For smartphone users throughout the UK, the well-established 3G service has supplied a strong and adequately fast data connection for a number of years now. However, the eagle-eyed among our readers may have seen a steadily increasing amount of news and discussion about 4G and how it is going to change the digital landscape for mobile.
But for most people, the idea of what 4G is and what it can do for them is still somewhat confusing with reams of speculation and conjecture centring on the potential new technologies. So, in a bid to make things clearer to the average consumer, we take look at what 4G is, how it works, what it offers, why it has taken so long to hit the UK and what it will offer upon its arrival.
What is 4G?
At its most basic, 4G is the fourth generation of cellular wireless technology and, rather unsurprisingly, surpasses the standards set by 2G and 3G. Although originally set out by the International Telecommunications Union (ITU) as a network that can deliver download data speeds of between 100Mbps and 1Gbps, this description has had to be downgraded to cover a number of next-generation networks that get somewhere close to that original definition.
The reason for the confusion comes due to the fact that many network operators around the world have developed technologies which are faster than 3G and as such labelled them as 4G, even if they don’t satisfy the official definition.
Two key systems, known as Long Term Evolution (LTE) and WiMax both offer impressive download speeds faster than their 3G counterpart, but fall short in the main of the defined golden figure of 100Mbps. However, this has not stopped operators advertising the networks as 4G. As such, 4G has essentially become a term to describe any wireless data connection that is faster than the established 3G network.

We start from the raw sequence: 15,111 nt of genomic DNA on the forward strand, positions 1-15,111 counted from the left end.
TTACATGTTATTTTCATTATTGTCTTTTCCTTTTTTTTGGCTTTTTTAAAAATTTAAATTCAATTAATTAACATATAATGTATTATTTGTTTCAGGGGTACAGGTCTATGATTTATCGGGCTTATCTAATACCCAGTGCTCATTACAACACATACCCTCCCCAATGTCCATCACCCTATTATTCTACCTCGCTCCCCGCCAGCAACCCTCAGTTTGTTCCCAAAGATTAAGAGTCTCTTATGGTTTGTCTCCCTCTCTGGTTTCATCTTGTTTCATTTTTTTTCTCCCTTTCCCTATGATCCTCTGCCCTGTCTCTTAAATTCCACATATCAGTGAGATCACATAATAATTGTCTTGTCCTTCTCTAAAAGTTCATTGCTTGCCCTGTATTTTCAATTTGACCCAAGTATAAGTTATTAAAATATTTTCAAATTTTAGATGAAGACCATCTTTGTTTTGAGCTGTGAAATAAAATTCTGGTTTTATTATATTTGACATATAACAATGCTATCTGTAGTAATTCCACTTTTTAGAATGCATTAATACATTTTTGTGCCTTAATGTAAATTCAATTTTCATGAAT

That said, in October 2010 the ITU designated two technologies as true 4G: LTE Advanced and WiMaxMAN-Advanced. Both are capable of the magic 100Mbps download speed and have since been rolled out across a number of network operators.
Despite a distinct lack of clarity over what constitutes 4G, the fact remains that the technology does generally offer a faster overall mobile data connection than 3G. It is also worth noting that recent 4G trials in the UK have seen speeds up to 97Mbps, with 20Mbps observed in rural Cumbria. Therefore, it stands to reason to suggest that what has been seen around the world so far in terms of 4G may not be of the standard that we see in Great Britain when it arrives.
How Does 4G Work?
Much like its 3G predecessor, 4G is simply an advanced radio system, albeit one where the digital data in each radio signal has been maximised for speed and efficiency. Like 3G, all 4G networks are internet protocol (IP) based and as such send and receive data in packets.
However, the key difference for 4G is in the fact that the technology uses IP for all data, including voice data. This basically means that a standardisation of transfer can occur without the need for corrupting or scrambling in order to decipher the different types of data.
In addition to this standardisation, 4G has a higher capacity, meaning more users can be supported at any given time with higher data rates resulting in a smoother, faster online experience. Also, reduced latency offers a more immediate response to a user’s commands, an element which is highly important in improving the feeling of speed when transferring data wirelessly. Alongside this is the increased spectral efficiency of 4G, which means that the spectrum is built in such a way that increased amounts of data can be pushed through the air thanks to some clever coding.
Due to the new technology demands made by the service, 4G-specific handsets are required to take advantage of a 4G network. 4G-capable devices have been seen in other markets for some time, however, due to the different spectrums used by various operator, cross-compatibility remains an issue.